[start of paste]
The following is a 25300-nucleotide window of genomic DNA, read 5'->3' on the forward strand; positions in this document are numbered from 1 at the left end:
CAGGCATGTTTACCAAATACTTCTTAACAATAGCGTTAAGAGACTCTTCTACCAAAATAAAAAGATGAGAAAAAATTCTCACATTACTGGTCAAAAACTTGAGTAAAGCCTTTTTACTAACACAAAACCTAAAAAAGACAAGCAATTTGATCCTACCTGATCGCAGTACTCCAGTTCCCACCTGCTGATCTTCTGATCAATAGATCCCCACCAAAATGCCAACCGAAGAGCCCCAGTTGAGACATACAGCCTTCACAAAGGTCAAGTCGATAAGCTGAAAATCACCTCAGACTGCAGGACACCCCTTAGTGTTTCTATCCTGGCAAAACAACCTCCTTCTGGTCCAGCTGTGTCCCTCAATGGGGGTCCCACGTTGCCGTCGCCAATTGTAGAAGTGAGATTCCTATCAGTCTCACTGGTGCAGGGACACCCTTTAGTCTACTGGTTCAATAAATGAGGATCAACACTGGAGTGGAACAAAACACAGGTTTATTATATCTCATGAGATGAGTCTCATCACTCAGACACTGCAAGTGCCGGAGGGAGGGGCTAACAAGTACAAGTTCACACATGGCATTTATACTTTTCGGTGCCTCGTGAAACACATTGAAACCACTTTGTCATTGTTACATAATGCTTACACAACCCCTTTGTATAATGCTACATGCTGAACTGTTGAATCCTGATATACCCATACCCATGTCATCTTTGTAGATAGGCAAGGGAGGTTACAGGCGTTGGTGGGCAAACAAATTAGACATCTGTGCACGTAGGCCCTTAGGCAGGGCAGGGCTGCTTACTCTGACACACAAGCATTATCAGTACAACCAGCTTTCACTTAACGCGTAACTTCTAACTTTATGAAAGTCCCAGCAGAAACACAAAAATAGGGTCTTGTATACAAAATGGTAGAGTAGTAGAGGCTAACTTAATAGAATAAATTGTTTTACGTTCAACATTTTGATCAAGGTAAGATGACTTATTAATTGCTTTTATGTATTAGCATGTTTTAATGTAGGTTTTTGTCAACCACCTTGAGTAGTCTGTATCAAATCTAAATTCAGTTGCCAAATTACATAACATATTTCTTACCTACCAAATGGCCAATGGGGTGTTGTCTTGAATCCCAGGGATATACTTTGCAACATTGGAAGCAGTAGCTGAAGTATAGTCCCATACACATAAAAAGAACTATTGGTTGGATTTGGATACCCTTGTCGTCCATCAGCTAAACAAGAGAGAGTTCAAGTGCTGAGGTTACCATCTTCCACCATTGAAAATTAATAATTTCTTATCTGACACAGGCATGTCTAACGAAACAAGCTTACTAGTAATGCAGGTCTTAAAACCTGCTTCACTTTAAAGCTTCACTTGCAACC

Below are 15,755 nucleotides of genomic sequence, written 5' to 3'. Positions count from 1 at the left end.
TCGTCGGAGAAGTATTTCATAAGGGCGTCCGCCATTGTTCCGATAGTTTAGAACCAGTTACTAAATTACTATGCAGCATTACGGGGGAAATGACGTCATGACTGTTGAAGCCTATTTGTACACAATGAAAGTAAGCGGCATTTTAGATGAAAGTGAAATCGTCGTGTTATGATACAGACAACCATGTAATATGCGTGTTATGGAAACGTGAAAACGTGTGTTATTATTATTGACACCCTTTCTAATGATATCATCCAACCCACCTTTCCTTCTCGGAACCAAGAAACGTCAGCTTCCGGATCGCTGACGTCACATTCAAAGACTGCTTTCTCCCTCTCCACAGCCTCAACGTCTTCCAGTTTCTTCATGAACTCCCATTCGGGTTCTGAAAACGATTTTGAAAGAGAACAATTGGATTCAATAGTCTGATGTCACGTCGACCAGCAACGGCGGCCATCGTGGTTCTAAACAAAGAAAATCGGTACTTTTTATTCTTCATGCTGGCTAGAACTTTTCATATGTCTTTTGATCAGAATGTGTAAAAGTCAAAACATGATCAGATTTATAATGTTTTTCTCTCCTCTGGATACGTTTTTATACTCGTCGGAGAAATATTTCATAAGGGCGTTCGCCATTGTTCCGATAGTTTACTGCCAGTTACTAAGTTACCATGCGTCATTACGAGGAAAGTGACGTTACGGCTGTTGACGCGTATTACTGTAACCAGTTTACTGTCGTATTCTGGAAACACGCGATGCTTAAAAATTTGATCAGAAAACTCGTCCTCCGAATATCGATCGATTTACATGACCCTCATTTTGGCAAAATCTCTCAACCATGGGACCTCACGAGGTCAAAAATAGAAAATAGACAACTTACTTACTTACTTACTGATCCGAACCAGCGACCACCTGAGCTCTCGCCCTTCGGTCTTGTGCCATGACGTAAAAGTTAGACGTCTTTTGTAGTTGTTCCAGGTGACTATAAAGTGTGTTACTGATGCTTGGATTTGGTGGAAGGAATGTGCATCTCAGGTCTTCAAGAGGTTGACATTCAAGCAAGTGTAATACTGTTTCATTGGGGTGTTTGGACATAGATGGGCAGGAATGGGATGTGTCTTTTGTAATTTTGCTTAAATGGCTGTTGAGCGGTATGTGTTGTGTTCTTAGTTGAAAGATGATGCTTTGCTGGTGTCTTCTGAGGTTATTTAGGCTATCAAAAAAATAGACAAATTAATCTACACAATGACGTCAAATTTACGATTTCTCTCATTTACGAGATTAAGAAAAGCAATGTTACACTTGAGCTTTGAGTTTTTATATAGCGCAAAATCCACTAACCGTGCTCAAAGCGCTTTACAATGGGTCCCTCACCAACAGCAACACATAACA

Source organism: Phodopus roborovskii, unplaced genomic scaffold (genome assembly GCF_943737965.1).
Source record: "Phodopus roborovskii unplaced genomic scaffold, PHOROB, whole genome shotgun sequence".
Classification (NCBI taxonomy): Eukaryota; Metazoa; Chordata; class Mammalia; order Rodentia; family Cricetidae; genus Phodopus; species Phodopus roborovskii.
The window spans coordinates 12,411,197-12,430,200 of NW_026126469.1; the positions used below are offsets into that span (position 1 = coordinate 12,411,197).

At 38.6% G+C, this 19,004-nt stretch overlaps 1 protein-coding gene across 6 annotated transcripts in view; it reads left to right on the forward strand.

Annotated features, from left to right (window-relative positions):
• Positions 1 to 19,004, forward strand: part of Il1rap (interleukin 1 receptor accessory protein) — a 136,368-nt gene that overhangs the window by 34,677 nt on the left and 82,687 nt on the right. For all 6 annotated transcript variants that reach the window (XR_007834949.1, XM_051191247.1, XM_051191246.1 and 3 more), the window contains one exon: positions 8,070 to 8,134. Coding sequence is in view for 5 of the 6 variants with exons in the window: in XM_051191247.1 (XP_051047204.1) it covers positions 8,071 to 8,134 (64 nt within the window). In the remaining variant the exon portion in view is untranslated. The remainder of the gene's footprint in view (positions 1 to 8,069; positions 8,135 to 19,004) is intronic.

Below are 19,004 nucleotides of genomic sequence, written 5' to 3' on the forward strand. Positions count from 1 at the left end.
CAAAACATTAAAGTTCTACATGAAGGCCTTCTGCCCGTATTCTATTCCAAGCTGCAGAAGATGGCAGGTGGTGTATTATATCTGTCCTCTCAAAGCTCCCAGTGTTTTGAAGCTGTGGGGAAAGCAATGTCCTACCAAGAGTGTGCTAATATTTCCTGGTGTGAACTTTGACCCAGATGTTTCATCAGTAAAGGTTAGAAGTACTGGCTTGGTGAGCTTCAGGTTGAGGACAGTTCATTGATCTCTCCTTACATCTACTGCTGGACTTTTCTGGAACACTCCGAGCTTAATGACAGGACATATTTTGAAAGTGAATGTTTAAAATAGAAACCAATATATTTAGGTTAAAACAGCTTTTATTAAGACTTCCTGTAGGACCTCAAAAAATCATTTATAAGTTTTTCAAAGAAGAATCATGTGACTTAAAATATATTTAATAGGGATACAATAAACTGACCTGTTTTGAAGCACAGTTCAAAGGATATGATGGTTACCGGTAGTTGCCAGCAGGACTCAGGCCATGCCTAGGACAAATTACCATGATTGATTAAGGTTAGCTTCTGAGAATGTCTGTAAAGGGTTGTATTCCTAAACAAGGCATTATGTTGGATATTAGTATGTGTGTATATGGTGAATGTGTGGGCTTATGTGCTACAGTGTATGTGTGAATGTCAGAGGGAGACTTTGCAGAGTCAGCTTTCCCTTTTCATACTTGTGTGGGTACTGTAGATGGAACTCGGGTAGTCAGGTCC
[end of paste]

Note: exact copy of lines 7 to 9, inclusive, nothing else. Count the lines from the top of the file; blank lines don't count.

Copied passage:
Classification (NCBI taxonomy): Eukaryota; Metazoa; Chordata; class Mammalia; order Rodentia; family Cricetidae; genus Phodopus; species Phodopus roborovskii.
The window spans coordinates 12,411,197-12,430,200 of NW_026126469.1; the positions used below are offsets into that span (position 1 = coordinate 12,411,197).

At 38.6% G+C, this 19,004-nt stretch overlaps 1 protein-coding gene across 6 annotated transcripts in view; it reads left to right on the forward strand.